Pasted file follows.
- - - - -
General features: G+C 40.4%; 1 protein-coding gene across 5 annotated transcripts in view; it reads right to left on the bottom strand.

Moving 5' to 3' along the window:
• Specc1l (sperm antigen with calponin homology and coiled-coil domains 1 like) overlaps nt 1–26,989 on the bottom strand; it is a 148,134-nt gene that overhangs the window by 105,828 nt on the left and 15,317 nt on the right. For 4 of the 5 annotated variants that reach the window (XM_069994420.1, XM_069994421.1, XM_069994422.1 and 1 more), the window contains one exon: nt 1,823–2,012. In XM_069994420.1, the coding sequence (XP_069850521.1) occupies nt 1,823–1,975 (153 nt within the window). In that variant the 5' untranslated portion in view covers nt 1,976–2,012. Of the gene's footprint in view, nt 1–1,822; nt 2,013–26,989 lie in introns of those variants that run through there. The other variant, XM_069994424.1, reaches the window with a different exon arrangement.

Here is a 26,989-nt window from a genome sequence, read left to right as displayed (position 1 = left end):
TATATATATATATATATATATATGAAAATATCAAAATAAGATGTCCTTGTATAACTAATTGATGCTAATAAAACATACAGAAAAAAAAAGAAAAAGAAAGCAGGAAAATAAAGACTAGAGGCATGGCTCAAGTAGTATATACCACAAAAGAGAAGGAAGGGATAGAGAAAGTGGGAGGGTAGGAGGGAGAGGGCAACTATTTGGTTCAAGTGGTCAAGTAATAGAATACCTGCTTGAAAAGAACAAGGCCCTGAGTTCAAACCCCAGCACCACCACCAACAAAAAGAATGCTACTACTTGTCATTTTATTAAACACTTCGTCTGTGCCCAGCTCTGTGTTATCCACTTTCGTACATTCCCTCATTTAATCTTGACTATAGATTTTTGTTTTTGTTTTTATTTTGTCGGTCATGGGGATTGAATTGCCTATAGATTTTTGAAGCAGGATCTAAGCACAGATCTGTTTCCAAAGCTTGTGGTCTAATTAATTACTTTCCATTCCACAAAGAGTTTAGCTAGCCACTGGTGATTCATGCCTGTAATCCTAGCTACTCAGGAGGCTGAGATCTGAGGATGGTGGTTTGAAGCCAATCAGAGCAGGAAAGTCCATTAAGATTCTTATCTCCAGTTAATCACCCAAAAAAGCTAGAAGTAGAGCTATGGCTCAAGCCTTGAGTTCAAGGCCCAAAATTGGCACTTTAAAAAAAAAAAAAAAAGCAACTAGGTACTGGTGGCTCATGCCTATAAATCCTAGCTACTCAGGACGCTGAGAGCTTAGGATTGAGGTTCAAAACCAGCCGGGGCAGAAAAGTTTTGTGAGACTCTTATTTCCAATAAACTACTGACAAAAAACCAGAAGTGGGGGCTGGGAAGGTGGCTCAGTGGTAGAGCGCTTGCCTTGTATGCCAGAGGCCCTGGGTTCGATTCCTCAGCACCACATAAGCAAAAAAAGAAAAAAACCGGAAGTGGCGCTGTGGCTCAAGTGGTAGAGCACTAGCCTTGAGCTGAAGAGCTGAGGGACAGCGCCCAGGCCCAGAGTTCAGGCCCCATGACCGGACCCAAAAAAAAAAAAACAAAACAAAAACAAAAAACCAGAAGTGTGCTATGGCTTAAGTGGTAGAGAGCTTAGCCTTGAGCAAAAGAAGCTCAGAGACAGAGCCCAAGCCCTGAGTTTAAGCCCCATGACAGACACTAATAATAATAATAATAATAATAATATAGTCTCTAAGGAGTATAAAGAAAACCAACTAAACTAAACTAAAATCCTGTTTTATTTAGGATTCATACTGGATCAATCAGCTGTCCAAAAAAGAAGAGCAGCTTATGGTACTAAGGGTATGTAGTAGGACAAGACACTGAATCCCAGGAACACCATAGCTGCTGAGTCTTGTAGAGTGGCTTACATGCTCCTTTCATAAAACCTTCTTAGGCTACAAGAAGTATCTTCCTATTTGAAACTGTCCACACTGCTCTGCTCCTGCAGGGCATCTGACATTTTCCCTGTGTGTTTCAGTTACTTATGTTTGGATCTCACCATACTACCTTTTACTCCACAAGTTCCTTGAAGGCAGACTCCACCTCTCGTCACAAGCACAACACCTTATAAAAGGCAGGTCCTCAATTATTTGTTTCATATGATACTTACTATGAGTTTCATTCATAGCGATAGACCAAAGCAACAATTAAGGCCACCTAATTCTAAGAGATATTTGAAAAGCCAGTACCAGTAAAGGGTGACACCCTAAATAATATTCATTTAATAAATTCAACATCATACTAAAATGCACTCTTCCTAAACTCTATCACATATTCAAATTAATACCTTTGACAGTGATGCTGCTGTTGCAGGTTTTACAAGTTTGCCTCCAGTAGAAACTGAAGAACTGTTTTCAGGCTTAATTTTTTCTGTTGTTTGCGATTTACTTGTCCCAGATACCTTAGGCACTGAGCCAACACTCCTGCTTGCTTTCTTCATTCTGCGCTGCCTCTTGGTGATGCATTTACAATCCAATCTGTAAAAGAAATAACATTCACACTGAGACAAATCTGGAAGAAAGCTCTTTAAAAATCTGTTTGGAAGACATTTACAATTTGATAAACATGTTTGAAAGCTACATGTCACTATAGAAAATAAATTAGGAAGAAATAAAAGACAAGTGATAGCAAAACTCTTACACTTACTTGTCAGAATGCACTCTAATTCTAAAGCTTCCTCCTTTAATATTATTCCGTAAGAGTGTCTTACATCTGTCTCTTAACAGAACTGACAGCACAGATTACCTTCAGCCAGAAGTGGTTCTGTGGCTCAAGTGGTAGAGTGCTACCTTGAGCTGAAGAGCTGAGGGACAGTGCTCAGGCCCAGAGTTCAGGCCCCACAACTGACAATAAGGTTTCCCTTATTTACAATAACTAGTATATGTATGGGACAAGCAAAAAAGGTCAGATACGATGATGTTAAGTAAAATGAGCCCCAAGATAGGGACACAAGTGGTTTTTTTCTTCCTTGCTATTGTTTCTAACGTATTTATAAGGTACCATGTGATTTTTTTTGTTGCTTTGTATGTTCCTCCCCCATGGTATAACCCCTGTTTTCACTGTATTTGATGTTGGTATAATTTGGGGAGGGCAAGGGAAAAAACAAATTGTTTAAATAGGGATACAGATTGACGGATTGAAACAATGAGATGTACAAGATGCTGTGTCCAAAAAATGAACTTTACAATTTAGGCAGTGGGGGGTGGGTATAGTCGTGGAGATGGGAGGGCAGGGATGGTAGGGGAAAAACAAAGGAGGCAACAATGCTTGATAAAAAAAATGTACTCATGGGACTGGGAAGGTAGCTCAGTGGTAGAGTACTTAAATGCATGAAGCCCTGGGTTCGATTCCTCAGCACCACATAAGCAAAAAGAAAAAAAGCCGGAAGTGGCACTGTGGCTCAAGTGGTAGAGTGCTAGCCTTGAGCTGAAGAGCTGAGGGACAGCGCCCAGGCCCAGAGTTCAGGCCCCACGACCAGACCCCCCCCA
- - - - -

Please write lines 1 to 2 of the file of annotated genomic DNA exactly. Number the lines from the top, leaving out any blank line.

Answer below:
General features: G+C 40.4%; 1 protein-coding gene across 5 annotated transcripts in view; it reads right to left on the bottom strand.

Moving 5' to 3' along the window: